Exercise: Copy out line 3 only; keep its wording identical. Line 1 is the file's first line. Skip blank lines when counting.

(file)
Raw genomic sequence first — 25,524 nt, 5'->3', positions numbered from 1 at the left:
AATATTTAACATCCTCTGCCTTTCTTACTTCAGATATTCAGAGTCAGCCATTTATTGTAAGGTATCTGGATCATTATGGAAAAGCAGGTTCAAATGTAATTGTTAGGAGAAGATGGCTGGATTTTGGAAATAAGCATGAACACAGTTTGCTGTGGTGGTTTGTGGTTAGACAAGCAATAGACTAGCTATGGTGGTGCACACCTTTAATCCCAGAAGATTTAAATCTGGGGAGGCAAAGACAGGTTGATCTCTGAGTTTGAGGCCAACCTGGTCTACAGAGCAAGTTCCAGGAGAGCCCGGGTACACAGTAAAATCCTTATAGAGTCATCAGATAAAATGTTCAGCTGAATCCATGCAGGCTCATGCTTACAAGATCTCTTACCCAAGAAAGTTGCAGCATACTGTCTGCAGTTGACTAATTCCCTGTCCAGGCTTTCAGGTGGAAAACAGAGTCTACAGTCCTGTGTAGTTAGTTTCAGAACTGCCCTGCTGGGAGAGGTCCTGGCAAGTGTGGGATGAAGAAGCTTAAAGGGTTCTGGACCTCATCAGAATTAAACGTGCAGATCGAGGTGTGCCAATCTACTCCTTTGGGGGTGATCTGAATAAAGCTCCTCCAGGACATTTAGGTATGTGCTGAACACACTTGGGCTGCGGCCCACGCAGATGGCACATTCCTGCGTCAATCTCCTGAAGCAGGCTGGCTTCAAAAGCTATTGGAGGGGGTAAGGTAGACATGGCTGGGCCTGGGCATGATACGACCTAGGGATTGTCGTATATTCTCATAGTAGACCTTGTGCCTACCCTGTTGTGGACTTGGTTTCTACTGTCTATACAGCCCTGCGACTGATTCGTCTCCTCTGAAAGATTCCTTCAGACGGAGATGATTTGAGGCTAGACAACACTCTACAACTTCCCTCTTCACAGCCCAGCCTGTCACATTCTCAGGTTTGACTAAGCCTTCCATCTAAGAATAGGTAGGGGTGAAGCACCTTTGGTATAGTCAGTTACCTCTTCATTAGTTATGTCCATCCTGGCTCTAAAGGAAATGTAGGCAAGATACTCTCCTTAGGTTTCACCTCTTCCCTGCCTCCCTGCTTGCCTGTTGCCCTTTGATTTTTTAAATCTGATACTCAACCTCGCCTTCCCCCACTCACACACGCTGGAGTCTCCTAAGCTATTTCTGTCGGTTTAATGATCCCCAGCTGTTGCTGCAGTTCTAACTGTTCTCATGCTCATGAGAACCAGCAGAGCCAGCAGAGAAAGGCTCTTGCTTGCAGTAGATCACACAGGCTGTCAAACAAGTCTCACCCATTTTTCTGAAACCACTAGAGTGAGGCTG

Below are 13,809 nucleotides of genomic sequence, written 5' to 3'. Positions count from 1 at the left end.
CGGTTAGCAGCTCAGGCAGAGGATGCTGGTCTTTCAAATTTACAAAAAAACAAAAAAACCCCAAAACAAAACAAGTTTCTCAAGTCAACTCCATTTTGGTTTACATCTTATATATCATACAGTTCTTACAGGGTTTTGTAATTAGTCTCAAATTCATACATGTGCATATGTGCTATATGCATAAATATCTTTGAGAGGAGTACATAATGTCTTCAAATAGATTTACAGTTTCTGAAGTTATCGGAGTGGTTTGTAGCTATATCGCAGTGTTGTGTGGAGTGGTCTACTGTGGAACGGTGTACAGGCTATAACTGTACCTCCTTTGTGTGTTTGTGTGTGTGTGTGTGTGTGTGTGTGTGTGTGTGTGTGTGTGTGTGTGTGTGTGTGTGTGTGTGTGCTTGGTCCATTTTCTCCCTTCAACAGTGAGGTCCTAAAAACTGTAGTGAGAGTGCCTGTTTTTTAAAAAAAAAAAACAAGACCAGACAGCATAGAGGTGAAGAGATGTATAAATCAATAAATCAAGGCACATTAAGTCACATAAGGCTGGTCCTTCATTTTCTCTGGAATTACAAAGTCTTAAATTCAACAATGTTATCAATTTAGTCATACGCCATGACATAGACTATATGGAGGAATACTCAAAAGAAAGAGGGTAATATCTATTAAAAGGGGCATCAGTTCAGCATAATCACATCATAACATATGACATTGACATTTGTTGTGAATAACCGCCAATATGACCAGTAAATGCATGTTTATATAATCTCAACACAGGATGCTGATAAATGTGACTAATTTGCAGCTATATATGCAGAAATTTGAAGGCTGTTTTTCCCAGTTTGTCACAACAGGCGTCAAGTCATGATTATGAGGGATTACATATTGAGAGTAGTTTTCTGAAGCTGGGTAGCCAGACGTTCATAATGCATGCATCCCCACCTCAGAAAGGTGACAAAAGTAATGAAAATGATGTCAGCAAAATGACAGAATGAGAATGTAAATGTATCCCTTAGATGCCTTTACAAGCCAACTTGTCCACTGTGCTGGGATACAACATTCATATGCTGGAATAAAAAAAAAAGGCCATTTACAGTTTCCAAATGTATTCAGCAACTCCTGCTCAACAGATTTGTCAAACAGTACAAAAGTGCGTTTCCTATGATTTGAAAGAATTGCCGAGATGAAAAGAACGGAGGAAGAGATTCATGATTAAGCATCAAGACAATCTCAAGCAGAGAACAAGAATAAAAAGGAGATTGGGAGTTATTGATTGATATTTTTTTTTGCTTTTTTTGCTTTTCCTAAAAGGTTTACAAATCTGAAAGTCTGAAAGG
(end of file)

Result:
Below are 13,809 nucleotides of genomic sequence, written 5' to 3'. Positions count from 1 at the left end.